What Democrats know (and National Review forgot)

National Review’s attempted destruction of Donald Trump’s candidacy is its worst mistake in the journal’s long history.  Whether it will result in the demise of the magazine – a significant part of Bill Buckley’s noble legacy – is uncertain but at least possible.  If it does, the outcome will be regrettable but just.

Attempting to destroy a candidate who, by far and for long, has been leading the race for the Republican presidential nomination is without precedent in the history of conservative journalism.  It violates the fundamental precept of successful politics in electoral democracies, especially America’s two-party, coalition-dependent system.

Any candidate who brings massive new positive interest in your party, and at the same time has the potential to take a big slice out of the opposition’s pie, is your friend.  Do not insult him (and by inference his supporters).  Instead, figure out how to turn this potentially fleeting gift into a stable electoral advantage that benefits the party’s ultimate nominee, be it the man who brought it or someone else.

Why is it that Democrats understand this principle clearly, while the “best and brightest” among Republicans miss it so often?  For month after month, Bernie Sanders has been peddling an electorally poisonous brew of warmed over Marxism and eat-the-rich revolution, and yet nary a nasty word has been directed at him or his deluded followers by Democratic Party leaders or their partisan journals.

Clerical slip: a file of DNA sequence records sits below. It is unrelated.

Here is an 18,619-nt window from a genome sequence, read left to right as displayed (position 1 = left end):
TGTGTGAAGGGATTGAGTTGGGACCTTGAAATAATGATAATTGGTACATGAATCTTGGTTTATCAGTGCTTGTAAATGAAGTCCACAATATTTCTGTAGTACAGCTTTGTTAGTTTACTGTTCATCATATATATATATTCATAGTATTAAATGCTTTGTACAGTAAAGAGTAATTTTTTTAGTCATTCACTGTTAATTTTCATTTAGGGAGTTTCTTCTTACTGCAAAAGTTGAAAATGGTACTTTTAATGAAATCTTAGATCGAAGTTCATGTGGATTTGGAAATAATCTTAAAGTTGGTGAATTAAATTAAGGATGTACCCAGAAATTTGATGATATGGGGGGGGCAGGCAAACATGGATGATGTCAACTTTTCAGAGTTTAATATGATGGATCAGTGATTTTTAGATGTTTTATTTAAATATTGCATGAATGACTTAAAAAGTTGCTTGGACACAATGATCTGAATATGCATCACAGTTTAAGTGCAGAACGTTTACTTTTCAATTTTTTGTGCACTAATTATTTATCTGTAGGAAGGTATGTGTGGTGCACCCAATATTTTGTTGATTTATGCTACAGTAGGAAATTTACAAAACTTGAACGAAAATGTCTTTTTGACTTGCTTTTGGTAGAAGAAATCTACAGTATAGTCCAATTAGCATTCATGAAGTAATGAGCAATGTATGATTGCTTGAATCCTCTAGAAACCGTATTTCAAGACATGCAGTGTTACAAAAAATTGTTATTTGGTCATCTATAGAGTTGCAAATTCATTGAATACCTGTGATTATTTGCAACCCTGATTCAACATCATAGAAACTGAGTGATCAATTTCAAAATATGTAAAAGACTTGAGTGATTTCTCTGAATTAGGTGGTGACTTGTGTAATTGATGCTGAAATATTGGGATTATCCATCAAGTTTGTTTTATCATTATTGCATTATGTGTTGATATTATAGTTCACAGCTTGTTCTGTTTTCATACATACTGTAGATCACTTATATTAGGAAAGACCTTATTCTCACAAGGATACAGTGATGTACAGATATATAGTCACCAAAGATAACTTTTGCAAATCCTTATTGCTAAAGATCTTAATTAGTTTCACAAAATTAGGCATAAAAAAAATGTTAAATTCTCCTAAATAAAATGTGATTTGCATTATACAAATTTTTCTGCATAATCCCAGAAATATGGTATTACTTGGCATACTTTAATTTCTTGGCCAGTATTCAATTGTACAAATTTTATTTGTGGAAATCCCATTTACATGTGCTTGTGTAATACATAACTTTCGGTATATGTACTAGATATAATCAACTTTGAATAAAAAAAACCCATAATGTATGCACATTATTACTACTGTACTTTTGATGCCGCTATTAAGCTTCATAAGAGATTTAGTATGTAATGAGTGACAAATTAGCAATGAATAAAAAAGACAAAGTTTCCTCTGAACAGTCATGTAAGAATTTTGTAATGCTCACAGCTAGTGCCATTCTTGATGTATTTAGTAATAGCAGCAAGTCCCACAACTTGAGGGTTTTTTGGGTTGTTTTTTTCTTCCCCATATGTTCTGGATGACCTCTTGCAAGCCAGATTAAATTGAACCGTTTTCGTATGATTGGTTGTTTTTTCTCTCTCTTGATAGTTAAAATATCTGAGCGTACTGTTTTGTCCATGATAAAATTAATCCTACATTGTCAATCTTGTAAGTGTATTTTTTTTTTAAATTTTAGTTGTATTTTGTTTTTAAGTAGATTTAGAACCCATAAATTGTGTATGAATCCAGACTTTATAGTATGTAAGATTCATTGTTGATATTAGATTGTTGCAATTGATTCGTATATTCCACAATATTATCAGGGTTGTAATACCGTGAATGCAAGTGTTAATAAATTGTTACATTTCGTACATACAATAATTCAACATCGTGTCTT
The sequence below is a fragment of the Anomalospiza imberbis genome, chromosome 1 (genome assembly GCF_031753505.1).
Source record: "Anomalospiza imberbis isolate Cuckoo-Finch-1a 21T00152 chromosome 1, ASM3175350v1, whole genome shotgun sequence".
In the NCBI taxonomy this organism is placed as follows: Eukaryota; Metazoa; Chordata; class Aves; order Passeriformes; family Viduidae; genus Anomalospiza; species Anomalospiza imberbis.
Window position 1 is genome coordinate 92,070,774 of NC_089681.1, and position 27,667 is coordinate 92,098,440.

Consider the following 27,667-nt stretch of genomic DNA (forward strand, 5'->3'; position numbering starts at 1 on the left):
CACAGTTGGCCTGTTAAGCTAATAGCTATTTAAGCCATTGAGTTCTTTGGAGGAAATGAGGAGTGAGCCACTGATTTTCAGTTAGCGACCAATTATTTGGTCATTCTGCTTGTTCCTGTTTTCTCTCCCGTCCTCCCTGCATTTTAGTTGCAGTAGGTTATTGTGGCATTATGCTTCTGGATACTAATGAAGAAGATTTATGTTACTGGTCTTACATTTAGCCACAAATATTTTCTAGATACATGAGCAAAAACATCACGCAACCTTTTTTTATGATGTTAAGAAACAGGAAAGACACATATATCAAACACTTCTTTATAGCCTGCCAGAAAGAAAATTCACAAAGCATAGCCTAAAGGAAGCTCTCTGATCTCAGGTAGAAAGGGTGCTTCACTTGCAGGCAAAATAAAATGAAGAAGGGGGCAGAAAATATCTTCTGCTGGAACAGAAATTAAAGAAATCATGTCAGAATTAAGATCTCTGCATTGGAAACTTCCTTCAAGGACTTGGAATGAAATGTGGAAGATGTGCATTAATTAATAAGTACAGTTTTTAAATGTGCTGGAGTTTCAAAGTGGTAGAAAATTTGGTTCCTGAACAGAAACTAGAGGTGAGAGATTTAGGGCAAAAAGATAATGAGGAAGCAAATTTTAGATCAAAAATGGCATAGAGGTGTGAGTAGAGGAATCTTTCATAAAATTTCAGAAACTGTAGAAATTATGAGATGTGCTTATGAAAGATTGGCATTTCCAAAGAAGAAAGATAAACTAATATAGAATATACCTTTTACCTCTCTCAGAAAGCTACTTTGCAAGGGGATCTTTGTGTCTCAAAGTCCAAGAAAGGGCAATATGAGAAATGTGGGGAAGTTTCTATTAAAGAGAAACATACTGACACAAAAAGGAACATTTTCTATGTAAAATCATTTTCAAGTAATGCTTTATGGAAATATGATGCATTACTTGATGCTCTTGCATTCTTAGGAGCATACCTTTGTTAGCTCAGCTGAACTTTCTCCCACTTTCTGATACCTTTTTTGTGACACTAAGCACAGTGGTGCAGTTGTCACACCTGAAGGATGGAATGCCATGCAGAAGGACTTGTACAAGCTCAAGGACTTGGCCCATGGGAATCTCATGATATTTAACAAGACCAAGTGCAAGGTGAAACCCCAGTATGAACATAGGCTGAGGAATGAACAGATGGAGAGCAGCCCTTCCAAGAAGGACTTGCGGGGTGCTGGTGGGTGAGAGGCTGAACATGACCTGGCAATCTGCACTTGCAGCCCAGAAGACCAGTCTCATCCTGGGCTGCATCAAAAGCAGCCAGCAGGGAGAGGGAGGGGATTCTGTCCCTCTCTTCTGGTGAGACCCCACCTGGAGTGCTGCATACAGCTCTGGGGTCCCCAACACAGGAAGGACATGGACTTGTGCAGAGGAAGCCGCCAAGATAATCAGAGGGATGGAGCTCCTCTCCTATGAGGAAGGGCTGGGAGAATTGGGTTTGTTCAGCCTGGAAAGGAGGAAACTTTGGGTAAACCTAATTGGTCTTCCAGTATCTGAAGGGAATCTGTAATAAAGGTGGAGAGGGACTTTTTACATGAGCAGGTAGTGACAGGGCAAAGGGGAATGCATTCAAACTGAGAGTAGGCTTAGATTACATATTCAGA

Could it be that Democrats understand much better than Republicans the obvious: that the only standard for success in electoral politics is winning, and a political party has no enemies among its supporters?

Some of the authors of N.R.’s Trump hit piece claim that William F. Buckley and Ronald Reagan would be horrified by Trump’s candidacy.  They have the right verb but the wrong direct object: Reagan and Buckley would be horrified, but not by Trump.  Rather, they would be horrified by the political stupidity of denouncing someone who has induced millions of Americans to watch the Republican debates and hear conservative arguments who otherwise would not have and, even more significantly, someone who increasingly appears to have a real chance of bringing back to the Republican fold many hard-pressed working-class and struggling middle-class voters, large numbers of whom have been beyond the party’s reach since Reagan.

Allow me to suggest that N.R.’s editors and writers, instead of carrying torches and pitchforks to Trump’s castle, could better have spent their time honestly asking and answering the easy question: why has Trump happened?